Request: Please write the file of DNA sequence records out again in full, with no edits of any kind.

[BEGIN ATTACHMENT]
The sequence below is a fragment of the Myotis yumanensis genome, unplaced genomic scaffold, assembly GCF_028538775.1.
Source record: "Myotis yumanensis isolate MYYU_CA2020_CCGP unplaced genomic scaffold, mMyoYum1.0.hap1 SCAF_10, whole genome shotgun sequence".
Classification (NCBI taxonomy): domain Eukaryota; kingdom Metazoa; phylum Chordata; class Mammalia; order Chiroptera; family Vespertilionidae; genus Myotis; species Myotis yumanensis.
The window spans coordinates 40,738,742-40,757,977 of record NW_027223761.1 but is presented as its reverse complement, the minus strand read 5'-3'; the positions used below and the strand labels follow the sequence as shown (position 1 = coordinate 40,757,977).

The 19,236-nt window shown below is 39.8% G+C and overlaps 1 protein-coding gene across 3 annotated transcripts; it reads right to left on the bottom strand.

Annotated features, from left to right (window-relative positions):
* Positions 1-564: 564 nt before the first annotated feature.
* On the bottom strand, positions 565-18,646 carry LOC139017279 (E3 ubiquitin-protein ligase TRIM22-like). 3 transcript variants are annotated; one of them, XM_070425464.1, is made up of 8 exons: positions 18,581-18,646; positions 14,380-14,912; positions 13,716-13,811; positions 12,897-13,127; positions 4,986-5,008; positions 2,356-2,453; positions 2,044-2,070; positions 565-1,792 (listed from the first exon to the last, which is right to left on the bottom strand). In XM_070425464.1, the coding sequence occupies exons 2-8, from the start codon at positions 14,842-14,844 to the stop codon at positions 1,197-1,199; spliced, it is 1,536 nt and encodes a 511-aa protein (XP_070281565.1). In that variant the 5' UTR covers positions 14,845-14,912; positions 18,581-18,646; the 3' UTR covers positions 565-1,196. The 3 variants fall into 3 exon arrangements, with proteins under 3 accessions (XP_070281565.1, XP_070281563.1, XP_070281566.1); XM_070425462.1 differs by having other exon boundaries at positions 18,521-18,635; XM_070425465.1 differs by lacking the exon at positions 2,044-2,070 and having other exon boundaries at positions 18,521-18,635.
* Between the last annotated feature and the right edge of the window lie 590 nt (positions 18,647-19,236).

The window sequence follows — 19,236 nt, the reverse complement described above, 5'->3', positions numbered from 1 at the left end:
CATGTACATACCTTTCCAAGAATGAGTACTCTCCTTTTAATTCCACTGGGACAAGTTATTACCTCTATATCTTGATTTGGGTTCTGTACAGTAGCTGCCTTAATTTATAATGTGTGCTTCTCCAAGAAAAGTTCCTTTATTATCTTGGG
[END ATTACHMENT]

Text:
The sequence below is a fragment of the Myotis yumanensis genome, unplaced genomic scaffold, assembly GCF_028538775.1.
Source record: "Myotis yumanensis isolate MYYU_CA2020_CCGP unplaced genomic scaffold, mMyoYum1.0.hap1 SCAF_10, whole genome shotgun sequence".
Classification (NCBI taxonomy): domain Eukaryota; kingdom Metazoa; phylum Chordata; class Mammalia; order Chiroptera; family Vespertilionidae; genus Myotis; species Myotis yumanensis.
The window spans coordinates 40,738,742-40,757,977 of record NW_027223761.1 but is presented as its reverse complement, the minus strand read 5'-3'; the positions used below and the strand labels follow the sequence as shown (position 1 = coordinate 40,757,977).

The 19,236-nt window shown below is 39.8% G+C and overlaps 1 protein-coding gene across 3 annotated transcripts; it reads right to left on the bottom strand.

Annotated features, from left to right (window-relative positions):
* Positions 1-564: 564 nt before the first annotated feature.
* On the bottom strand, positions 565-18,646 carry LOC139017279 (E3 ubiquitin-protein ligase TRIM22-like). 3 transcript variants are annotated; one of them, XM_070425464.1, is made up of 8 exons: positions 18,581-18,646; positions 14,380-14,912; positions 13,716-13,811; positions 12,897-13,127; positions 4,986-5,008; positions 2,356-2,453; positions 2,044-2,070; positions 565-1,792 (listed from the first exon to the last, which is right to left on the bottom strand). In XM_070425464.1, the coding sequence occupies exons 2-8, from the start codon at positions 14,842-14,844 to the stop codon at positions 1,197-1,199; spliced, it is 1,536 nt and encodes a 511-aa protein (XP_070281565.1). In that variant the 5' UTR covers positions 14,845-14,912; positions 18,581-18,646; the 3' UTR covers positions 565-1,196. The 3 variants fall into 3 exon arrangements, with proteins under 3 accessions (XP_070281565.1, XP_070281563.1, XP_070281566.1); XM_070425462.1 differs by having other exon boundaries at positions 18,521-18,635; XM_070425465.1 differs by lacking the exon at positions 2,044-2,070 and having other exon boundaries at positions 18,521-18,635.
* Between the last annotated feature and the right edge of the window lie 590 nt (positions 18,647-19,236).

The window sequence follows — 19,236 nt, the reverse complement described above, 5'->3', positions numbered from 1 at the left end:
CATGTACATACCTTTCCAAGAATGAGTACTCTCCTTTTAATTCCACTGGGACAAGTTATTACCTCTATATCTTGATTTGGGTTCTGTACAGTAGCTGCCTTAATTTATAATGTGTGCTTCTCCAAGAAAAGTTCCTTTATTATCTTGGG